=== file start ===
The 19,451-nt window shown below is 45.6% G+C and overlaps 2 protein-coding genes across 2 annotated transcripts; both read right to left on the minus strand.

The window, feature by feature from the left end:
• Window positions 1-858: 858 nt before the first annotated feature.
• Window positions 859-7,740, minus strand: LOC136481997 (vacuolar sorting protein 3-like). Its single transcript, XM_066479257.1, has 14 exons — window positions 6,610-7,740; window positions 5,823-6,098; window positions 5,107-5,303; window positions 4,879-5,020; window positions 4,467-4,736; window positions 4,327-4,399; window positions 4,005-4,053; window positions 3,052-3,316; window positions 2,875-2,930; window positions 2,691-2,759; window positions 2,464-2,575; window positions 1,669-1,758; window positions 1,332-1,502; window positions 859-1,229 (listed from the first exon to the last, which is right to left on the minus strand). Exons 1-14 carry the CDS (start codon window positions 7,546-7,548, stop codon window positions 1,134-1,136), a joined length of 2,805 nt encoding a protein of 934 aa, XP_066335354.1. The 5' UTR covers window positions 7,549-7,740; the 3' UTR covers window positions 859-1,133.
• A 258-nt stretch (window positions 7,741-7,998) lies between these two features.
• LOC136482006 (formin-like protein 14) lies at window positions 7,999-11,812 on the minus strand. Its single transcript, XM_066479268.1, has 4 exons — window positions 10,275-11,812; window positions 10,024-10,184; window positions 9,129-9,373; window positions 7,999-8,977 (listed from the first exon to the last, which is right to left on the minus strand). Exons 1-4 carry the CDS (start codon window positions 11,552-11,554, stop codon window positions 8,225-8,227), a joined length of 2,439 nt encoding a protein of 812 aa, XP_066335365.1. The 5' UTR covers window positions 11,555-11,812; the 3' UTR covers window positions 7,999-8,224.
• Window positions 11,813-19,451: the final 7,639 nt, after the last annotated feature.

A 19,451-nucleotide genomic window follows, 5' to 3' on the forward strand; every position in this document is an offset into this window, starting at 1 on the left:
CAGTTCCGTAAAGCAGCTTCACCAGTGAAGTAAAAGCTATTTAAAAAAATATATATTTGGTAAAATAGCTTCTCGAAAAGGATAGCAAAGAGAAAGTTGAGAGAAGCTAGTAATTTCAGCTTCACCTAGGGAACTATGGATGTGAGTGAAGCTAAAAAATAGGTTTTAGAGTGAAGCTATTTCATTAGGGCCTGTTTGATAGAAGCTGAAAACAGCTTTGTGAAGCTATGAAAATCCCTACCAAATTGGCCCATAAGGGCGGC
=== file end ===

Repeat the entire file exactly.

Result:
The 19,451-nt window shown below is 45.6% G+C and overlaps 2 protein-coding genes across 2 annotated transcripts; both read right to left on the minus strand.

The window, feature by feature from the left end:
• Window positions 1-858: 858 nt before the first annotated feature.
• Window positions 859-7,740, minus strand: LOC136481997 (vacuolar sorting protein 3-like). Its single transcript, XM_066479257.1, has 14 exons — window positions 6,610-7,740; window positions 5,823-6,098; window positions 5,107-5,303; window positions 4,879-5,020; window positions 4,467-4,736; window positions 4,327-4,399; window positions 4,005-4,053; window positions 3,052-3,316; window positions 2,875-2,930; window positions 2,691-2,759; window positions 2,464-2,575; window positions 1,669-1,758; window positions 1,332-1,502; window positions 859-1,229 (listed from the first exon to the last, which is right to left on the minus strand). Exons 1-14 carry the CDS (start codon window positions 7,546-7,548, stop codon window positions 1,134-1,136), a joined length of 2,805 nt encoding a protein of 934 aa, XP_066335354.1. The 5' UTR covers window positions 7,549-7,740; the 3' UTR covers window positions 859-1,133.
• A 258-nt stretch (window positions 7,741-7,998) lies between these two features.
• LOC136482006 (formin-like protein 14) lies at window positions 7,999-11,812 on the minus strand. Its single transcript, XM_066479268.1, has 4 exons — window positions 10,275-11,812; window positions 10,024-10,184; window positions 9,129-9,373; window positions 7,999-8,977 (listed from the first exon to the last, which is right to left on the minus strand). Exons 1-4 carry the CDS (start codon window positions 11,552-11,554, stop codon window positions 8,225-8,227), a joined length of 2,439 nt encoding a protein of 812 aa, XP_066335365.1. The 5' UTR covers window positions 11,555-11,812; the 3' UTR covers window positions 7,999-8,224.
• Window positions 11,813-19,451: the final 7,639 nt, after the last annotated feature.

A 19,451-nucleotide genomic window follows, 5' to 3' on the forward strand; every position in this document is an offset into this window, starting at 1 on the left:
CAGTTCCGTAAAGCAGCTTCACCAGTGAAGTAAAAGCTATTTAAAAAAATATATATTTGGTAAAATAGCTTCTCGAAAAGGATAGCAAAGAGAAAGTTGAGAGAAGCTAGTAATTTCAGCTTCACCTAGGGAACTATGGATGTGAGTGAAGCTAAAAAATAGGTTTTAGAGTGAAGCTATTTCATTAGGGCCTGTTTGATAGAAGCTGAAAACAGCTTTGTGAAGCTATGAAAATCCCTACCAAATTGGCCCATAAGGGCGGC